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All About Multisite // Robust Leadership Development Practices & Keeping Teams Aligned


by Rich Birch: Welcome back to our new podcast all about multisite! I’m chatting with a group of multisite ninjas and answering your questions about the ins and outs of launching new campuses. Our group is as follows:

Natalie Frisk is our family ministry expert. She is a key leader from The Meeting House. This church has 19 (!) locations and is doing all kinds of great stuff, including a killer kids’ & youth curriculum that they give away for free. Natalie’s a lot of fun and will have so many great insights around leading in a thriving multisite church.

Greg Curtis is our guest connections and assimilation expert. He leads at Eastside Christian Church, one of the fastest growing churches in the country, and literally, is the “go to” source for getting people to stick and stay in the church. (Eastside has assimilated something like 1,500 people in the last 18 months!) His coaching practice around assimilation is amazing.

Ben Stapley is our communications and service programming expert. Ben is one of the most helpful leaders I know. His day job is at Liquid Church in NJ, but he does so much to help other leaders with the “big show” part of church world.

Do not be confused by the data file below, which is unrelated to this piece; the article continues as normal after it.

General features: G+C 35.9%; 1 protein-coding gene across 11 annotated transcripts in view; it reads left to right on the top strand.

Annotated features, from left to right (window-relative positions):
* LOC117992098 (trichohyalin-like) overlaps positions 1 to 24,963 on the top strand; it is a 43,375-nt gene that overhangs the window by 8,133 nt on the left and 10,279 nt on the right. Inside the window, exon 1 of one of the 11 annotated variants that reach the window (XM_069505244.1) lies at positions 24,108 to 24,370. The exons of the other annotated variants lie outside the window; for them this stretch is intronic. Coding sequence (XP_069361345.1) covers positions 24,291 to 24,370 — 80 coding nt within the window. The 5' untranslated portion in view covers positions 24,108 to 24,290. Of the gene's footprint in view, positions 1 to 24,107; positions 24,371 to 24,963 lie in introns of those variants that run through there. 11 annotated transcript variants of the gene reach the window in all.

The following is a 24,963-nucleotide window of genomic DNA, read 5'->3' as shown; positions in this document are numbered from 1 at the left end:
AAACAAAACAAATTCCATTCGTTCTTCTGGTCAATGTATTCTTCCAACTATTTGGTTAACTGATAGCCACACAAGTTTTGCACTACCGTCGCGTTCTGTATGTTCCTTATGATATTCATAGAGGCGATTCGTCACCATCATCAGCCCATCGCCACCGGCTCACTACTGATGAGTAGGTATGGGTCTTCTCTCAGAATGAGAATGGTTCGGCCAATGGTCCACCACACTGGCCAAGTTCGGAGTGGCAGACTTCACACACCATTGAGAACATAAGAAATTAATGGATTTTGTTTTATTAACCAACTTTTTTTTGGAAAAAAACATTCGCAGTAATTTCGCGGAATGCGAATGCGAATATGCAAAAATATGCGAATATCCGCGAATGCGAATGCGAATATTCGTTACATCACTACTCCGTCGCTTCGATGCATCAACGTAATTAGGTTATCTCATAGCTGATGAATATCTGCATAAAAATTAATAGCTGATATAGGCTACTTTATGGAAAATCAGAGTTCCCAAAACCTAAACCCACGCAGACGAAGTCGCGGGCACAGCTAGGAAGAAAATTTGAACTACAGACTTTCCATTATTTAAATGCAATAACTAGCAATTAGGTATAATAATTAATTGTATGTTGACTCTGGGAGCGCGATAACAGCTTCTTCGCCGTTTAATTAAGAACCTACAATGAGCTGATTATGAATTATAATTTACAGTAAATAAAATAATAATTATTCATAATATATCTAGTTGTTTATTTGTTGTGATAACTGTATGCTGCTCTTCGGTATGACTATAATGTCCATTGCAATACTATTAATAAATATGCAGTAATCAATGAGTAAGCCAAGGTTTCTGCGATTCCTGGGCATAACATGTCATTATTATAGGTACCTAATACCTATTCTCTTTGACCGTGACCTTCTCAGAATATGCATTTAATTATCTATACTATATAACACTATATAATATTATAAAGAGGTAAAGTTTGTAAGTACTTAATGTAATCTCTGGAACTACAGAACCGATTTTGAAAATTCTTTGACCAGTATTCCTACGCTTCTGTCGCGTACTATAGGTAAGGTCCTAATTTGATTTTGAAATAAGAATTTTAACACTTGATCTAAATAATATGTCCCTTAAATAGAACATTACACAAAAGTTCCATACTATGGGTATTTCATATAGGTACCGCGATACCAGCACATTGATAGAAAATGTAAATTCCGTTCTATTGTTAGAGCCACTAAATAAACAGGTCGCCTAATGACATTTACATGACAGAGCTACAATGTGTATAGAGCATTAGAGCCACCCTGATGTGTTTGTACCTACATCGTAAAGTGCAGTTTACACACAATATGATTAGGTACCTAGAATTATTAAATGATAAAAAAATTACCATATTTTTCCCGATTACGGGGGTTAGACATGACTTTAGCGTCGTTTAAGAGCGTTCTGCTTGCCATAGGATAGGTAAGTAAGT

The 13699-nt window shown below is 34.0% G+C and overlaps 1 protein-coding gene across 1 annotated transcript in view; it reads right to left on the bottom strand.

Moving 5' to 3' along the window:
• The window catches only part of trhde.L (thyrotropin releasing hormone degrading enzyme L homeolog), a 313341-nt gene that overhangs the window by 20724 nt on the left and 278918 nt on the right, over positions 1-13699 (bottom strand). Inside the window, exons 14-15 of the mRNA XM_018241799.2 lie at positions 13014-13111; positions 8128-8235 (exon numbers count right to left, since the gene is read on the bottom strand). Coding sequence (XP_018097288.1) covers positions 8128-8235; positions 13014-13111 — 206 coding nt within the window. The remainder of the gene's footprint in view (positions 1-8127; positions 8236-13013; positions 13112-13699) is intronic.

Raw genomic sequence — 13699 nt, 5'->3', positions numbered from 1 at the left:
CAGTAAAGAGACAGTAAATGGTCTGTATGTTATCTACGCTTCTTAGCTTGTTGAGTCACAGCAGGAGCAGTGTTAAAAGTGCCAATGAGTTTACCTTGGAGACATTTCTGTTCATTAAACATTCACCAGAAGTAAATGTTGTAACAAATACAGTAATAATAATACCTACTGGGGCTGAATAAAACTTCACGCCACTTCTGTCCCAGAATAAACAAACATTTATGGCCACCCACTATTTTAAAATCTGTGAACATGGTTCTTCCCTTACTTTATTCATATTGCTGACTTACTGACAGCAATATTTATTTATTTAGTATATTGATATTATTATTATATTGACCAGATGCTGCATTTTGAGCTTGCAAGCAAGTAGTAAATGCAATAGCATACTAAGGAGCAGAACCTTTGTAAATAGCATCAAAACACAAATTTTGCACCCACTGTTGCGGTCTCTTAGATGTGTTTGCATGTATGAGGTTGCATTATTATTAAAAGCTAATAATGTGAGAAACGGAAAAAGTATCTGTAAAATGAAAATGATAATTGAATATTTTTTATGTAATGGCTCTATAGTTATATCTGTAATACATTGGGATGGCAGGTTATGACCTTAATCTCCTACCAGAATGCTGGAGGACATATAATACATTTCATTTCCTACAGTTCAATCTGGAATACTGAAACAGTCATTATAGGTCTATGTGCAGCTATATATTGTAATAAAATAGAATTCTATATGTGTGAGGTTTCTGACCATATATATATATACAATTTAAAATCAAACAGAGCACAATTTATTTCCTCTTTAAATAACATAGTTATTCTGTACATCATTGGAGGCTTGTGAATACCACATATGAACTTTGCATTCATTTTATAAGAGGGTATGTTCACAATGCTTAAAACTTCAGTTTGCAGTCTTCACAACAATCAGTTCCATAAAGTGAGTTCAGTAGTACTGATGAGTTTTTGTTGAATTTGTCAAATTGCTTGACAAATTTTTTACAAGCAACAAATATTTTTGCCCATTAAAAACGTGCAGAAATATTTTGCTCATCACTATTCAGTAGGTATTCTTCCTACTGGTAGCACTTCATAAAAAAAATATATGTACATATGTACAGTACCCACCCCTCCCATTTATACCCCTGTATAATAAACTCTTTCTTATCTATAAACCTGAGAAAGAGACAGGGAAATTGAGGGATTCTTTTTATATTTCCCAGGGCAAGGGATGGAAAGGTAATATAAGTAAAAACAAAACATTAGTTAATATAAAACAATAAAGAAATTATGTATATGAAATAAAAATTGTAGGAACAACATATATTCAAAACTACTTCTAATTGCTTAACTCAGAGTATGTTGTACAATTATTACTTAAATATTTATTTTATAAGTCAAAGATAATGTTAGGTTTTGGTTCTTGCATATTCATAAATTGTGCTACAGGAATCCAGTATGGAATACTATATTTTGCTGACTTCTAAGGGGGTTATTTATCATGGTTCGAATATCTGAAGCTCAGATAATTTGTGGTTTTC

And I, Rich, have been involved with 14 different campus launches over the years and enjoy helping churches that are thinking about multisite.

We are here to answer your questions about running a multisite church and are excited to be here today with our fifth episode.

Opening Question: Who are some other multisite churches that you are learning from?

Greg Curtis – There isn’t one or two specific ones I have personally invested in, but I would say in general Church of the Highlands and Central Christian in Mesa, Arizona.